Dorothy Day is “often misunderstood,” says Dr. Terrence Wright, director of the Pre-Theology program at St. John Vianney Theological Seminary in Colorado. In his new book, “Dorothy Day: An Introduction to Her Life and Thought” (Ignatius Press, $13), Dr. Wright wants to clear up any misconceptions and show Day as she is — a “faithful daughter of the Church.”

Kris McGregor: There are people out there who feel that Dorothy Day’s not worthy to be a saint. But you have to go back and look at how God began implanting seeds in her life so long ago. When you go back and look at her childhood, you see those little influences — those make a difference, don’t they? 

Dr. Terrence Wright: You see that she was always drawn to God. Even when she tried to push him away most deliberately, she couldn’t really get away from him. It informs so much of her life. 

There’s no doubt that she did things, particularly in her early 20s, which were very startling for a woman in that time period and she did have some very difficult times. 

She had an abortion when she was 21. She had a failed marriage by the time she was 23 or 24. So there are events in her life that people might want to point to and say, “How can we say that woman’s a saint?” 

But there’s a lot of saints who tell similar stories. St. Augustine comes to mind. And you can’t miss how that call that God was making to her never goes away, and that she finally answers it. It’s a beautiful story. 

McGregor: Isn’t that the way of conversion? It’s sloppy, in most lives.

Wright: It’s a slow process for her. It is sloppy. There wasn’t just one moment — it’s something going on throughout her life. 

There are moments where she’s not sure what’s drawing her, but she knows there’s something there. In small acts of piety she sees in other people, in the beauty of the Catholic liturgies, there was always something kind of speaking to her. 

She really thought she wasn’t going to be able to have children after her abortion. But she really took the birth of her daughter as a sign of God’s mercy. And that eventually brings her into the Church.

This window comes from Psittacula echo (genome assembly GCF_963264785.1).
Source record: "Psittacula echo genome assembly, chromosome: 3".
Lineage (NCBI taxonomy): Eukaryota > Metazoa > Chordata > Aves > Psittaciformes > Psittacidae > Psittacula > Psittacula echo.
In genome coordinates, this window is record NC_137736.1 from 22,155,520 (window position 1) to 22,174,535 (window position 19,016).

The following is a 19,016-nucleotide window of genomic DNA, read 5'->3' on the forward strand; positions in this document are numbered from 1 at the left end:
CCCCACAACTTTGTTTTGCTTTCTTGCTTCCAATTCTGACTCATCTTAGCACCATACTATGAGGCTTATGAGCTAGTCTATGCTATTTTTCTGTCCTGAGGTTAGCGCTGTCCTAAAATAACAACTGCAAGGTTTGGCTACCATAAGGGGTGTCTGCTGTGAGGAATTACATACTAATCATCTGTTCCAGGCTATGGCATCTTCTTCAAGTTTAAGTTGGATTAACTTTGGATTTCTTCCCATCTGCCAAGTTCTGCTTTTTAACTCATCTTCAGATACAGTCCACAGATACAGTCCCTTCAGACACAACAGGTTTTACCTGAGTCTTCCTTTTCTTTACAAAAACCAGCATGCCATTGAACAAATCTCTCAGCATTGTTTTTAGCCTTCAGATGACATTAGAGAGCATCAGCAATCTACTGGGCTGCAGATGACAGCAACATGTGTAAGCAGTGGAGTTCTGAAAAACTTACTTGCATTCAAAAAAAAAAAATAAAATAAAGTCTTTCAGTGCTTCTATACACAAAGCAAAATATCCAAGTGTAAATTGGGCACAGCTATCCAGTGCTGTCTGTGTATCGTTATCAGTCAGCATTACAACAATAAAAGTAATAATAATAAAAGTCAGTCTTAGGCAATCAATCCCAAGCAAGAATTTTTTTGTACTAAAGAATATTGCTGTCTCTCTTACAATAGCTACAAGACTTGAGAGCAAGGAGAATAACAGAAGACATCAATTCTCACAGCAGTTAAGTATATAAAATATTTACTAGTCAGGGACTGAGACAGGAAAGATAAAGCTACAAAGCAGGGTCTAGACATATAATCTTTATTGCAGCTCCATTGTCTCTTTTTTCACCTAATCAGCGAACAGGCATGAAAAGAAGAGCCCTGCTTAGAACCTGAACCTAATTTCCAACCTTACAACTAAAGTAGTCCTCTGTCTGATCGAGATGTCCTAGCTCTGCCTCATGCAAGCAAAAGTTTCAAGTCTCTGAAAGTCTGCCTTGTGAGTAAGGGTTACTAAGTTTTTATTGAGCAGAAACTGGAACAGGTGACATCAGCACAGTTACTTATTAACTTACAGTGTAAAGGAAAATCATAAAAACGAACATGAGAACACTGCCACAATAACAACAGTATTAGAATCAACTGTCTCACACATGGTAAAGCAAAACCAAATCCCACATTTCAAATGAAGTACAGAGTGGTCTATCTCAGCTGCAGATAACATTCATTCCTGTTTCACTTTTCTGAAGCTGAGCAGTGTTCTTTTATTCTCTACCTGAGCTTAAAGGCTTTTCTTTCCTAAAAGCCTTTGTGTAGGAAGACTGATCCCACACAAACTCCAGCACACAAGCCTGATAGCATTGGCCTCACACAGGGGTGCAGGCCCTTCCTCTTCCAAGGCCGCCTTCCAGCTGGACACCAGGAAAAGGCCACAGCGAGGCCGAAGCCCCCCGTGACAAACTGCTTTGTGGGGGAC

A nun, Sister Aloysius, takes Dorothy and her daughter under her wing, and helps her through the process of getting her daughter baptized. She gets Dorothy to see that she can’t raise her daughter Catholic unless she herself is Catholic. 

There was no judgment; she just gave Dorothy what she needed at that moment. She’s a wonderful example of how we’re called to accompany people where they are, and try to lead them to Christ. 

McGregor: Matthew 25 really took root in her heart. 

Wright: That and the Sermon on the Mount are the two key Scripture passages to understanding Dorothy Day. The idea that, when you saw me hungry and naked, it was the poor, it was Christ. That’s not just a metaphor. To really recognize Christ in the other shapes the her life. 

McGregor: What about her relationship with Peter Maurin? 

Wright: Dorothy wanted to combine her Catholicism and her talent as a writer and her sensibilities to serve the poor. On the feast of the Immaculate Conception, she prays to the Blessed Mother for a way to bring together all these parts of her life. 

The next day, Peter Maurin is sitting in her kitchen, talking to her sister-in-law. And that’s the person she’s going to found the Catholic Worker Movement with. 

The two complemented each other. Peter had a vision of houses of hospitality and a newspaper for Catholic social teachings. And Dorothy saw his vision as a way of practicing the spiritual works of mercy. 

McGregor: When we look back at the totality of her life, what may have seemed extraordinary, may be not as much as we thought. Her story is normative for many. She’s so relatable. We need her life to look at and embrace. 

Wright: Sometimes you see attached to her: “A saint for our age.” I think that’s more than a cliché. Her story, her profound experience of God’s mercy is something a lot of us need to know is out there. She’s such a witness to that. 

Kris McGregor is the founder of

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